“We then created a range of plasma shapes being studied by plasma physicists for their usefulness in generating energy. For example, we made a “snowflake” shape with many “legs” that could help reduce the cost of cooling by spreading the exhaust energy to different contact points on the vessel walls. We also demonstrated a shape close to the proposal for ITER, the next-generation tokamak under construction, as EPFL was conducting experiments to predict the behaviorr of plasmas in ITER. We even did something that had never been done in TCV before by stabilizing a “droplet” where there are two plasmas inside the vessel simultaneously. Our single system was able to find controllers for all of these different conditions. We simply changed the goal we requested, and our algorithm autonomously found an appropriate controller.”
While this is still in its early stages, it’s a very promising achievement. DeepMind’s AIs seem ready to move on from complex games into the real world, and make a real difference — as they previously did with protein structure.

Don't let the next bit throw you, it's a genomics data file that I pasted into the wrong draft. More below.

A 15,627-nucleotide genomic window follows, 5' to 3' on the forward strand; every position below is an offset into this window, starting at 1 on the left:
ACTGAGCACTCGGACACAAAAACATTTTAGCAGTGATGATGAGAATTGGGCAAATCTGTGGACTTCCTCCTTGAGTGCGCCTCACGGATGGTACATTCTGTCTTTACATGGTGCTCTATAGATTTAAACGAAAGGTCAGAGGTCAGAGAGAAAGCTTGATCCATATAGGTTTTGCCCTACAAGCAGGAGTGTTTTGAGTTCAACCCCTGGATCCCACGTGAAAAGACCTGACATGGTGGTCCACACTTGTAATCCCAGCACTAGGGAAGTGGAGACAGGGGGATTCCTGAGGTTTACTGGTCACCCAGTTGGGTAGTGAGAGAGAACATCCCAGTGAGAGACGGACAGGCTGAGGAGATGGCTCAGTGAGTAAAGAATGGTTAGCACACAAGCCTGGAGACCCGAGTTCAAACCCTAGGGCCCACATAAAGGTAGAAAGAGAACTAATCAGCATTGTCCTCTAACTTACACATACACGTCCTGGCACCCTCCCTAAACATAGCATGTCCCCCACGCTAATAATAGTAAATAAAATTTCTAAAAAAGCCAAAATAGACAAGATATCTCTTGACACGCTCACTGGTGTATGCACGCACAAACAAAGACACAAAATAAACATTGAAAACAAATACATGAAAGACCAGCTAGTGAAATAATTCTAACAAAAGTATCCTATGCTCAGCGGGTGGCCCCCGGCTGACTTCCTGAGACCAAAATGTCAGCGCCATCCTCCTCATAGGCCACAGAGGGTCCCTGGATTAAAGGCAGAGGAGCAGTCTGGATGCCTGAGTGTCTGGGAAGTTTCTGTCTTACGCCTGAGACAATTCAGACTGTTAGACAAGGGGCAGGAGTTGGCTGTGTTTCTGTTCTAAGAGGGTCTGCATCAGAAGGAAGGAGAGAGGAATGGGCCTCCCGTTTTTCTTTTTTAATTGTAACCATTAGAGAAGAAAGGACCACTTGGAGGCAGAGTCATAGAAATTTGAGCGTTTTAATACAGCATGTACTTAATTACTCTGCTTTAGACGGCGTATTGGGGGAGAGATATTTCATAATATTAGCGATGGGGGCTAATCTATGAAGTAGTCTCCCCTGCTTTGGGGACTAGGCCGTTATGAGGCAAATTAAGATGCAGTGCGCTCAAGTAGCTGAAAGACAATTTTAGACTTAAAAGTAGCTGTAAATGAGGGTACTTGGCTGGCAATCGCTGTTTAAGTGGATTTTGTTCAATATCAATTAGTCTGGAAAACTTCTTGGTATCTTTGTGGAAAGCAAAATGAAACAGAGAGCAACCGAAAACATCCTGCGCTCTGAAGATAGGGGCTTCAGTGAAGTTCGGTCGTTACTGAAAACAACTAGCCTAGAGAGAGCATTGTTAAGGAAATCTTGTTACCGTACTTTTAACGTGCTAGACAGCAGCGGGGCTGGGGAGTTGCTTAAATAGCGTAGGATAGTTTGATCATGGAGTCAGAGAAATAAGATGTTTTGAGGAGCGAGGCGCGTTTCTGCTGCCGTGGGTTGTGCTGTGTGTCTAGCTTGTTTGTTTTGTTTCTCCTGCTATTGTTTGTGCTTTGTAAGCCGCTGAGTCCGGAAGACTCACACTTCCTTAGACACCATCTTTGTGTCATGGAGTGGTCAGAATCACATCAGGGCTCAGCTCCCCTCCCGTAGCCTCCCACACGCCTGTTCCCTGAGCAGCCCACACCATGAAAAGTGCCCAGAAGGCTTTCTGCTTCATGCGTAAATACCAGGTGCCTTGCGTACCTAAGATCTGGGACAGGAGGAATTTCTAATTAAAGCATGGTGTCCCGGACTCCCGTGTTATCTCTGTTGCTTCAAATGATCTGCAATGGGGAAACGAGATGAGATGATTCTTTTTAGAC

This doesn’t mean that we’ll have nuclear fusion tomorrow. Although we’ve seen spectacular breakthroughs in the past couple of years, and although AI seems to be a promising tool, we’re still a few steps away from realistic fusion energy. But the prospect of virtually limitless fusion energy, once thought to be technically impossible, now seems within our reach.
Even if you’re alone this Valentine’s Day, there’s no need to worry: some parts of your body will be getting plenty of action. In fact, your body will host a veritable carnival of the sensual in your tummy, as your microbiota will engage in an orgy of sex and swinger’s parties — where they’ll be swapping genes instead of keys.
The salacious gene
Imagine you have a severe disease with a very unusual cure: you can treat by making love with someone who then passes on the necessary genes to cure your ailment. It is, as they say, sexual healing. Using sex to protect or heal themselves is precisely what bacteria can do, and it’s a crucial defense mechanism.